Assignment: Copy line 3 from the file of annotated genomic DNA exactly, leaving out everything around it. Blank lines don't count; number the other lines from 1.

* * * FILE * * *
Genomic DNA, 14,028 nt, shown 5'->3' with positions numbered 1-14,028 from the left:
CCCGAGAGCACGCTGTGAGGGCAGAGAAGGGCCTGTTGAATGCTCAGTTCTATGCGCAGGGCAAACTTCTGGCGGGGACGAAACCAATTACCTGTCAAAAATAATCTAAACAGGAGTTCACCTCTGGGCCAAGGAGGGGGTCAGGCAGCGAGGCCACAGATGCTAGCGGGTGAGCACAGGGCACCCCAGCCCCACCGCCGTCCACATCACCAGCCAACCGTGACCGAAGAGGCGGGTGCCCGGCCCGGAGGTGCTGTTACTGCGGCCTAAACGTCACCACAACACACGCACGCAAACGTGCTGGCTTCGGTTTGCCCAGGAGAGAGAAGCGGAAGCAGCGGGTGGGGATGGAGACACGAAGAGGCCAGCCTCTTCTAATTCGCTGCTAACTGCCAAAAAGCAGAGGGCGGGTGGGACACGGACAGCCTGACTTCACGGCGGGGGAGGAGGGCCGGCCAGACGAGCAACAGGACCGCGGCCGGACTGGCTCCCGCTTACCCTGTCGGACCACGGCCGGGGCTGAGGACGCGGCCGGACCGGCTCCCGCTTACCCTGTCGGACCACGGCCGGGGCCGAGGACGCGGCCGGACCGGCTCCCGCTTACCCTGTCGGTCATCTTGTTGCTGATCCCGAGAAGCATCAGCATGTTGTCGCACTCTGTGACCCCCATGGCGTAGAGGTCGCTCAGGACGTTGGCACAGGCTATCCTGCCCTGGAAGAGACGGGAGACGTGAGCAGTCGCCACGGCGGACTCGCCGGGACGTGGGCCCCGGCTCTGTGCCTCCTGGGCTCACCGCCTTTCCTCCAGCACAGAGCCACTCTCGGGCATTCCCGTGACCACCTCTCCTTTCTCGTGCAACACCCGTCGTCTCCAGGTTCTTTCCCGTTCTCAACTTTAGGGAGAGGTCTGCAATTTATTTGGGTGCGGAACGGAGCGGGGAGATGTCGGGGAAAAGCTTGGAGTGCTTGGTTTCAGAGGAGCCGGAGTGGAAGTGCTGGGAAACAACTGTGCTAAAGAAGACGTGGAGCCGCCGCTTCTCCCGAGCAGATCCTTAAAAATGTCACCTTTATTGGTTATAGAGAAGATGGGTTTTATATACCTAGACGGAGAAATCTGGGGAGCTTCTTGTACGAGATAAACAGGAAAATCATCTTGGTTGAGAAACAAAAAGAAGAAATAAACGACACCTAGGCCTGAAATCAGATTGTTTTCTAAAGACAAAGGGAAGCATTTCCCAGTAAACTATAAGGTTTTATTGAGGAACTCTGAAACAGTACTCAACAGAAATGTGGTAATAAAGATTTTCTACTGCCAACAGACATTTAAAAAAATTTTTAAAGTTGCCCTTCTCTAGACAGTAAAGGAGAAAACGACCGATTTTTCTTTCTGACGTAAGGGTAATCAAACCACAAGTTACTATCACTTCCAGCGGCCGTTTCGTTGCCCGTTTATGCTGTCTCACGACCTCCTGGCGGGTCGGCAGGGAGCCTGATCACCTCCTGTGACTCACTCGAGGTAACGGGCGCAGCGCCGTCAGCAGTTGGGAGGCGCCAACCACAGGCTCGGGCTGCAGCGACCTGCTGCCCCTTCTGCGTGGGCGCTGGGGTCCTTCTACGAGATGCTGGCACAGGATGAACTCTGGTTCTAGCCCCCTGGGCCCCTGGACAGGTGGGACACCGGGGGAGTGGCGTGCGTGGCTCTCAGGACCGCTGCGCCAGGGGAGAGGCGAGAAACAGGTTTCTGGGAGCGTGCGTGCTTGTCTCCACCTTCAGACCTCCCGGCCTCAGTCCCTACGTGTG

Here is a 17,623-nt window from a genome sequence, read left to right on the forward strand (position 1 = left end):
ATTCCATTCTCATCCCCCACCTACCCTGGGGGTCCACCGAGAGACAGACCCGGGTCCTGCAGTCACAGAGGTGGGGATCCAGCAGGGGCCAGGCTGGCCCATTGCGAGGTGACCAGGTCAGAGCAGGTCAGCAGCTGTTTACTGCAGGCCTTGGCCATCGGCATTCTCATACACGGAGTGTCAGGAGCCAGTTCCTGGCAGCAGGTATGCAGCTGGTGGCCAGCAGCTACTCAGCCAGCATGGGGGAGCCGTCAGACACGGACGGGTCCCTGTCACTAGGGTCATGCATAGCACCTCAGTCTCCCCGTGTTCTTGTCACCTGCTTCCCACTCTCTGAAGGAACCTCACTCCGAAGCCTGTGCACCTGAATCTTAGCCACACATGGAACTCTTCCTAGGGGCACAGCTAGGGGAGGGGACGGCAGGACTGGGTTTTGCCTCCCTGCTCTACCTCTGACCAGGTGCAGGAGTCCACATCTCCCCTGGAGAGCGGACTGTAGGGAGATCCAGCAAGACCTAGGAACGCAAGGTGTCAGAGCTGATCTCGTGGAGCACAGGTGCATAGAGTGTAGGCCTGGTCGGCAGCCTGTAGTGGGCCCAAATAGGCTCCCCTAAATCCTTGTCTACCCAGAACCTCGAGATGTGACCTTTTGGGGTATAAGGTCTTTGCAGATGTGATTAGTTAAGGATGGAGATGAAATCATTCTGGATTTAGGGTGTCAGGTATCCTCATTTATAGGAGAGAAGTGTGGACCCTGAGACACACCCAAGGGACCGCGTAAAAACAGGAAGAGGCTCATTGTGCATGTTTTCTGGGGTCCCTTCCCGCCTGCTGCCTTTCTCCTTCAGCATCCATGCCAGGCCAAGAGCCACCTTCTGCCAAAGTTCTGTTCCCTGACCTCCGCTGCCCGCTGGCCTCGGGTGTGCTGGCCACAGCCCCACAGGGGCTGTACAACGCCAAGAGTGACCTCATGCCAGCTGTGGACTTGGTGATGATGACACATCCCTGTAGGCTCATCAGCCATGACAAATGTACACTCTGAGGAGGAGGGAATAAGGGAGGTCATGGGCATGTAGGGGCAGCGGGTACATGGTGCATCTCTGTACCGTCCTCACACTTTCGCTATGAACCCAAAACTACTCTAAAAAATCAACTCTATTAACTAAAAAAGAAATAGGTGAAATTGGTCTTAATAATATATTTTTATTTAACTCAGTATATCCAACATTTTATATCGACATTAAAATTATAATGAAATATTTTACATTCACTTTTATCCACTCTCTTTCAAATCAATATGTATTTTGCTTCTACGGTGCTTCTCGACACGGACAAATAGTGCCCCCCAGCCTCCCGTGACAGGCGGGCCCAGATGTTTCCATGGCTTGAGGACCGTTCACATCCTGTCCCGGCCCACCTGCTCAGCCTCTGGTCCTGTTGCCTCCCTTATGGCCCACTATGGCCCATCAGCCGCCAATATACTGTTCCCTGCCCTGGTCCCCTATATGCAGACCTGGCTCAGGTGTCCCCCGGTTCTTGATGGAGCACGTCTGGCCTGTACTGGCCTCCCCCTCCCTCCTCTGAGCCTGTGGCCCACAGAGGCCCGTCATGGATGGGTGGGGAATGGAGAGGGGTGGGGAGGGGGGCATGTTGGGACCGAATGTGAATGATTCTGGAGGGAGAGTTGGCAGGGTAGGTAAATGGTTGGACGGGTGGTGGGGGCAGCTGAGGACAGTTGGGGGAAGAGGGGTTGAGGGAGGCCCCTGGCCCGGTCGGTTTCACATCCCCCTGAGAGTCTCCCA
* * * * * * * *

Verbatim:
Here is a 17,623-nt window from a genome sequence, read left to right on the forward strand (position 1 = left end):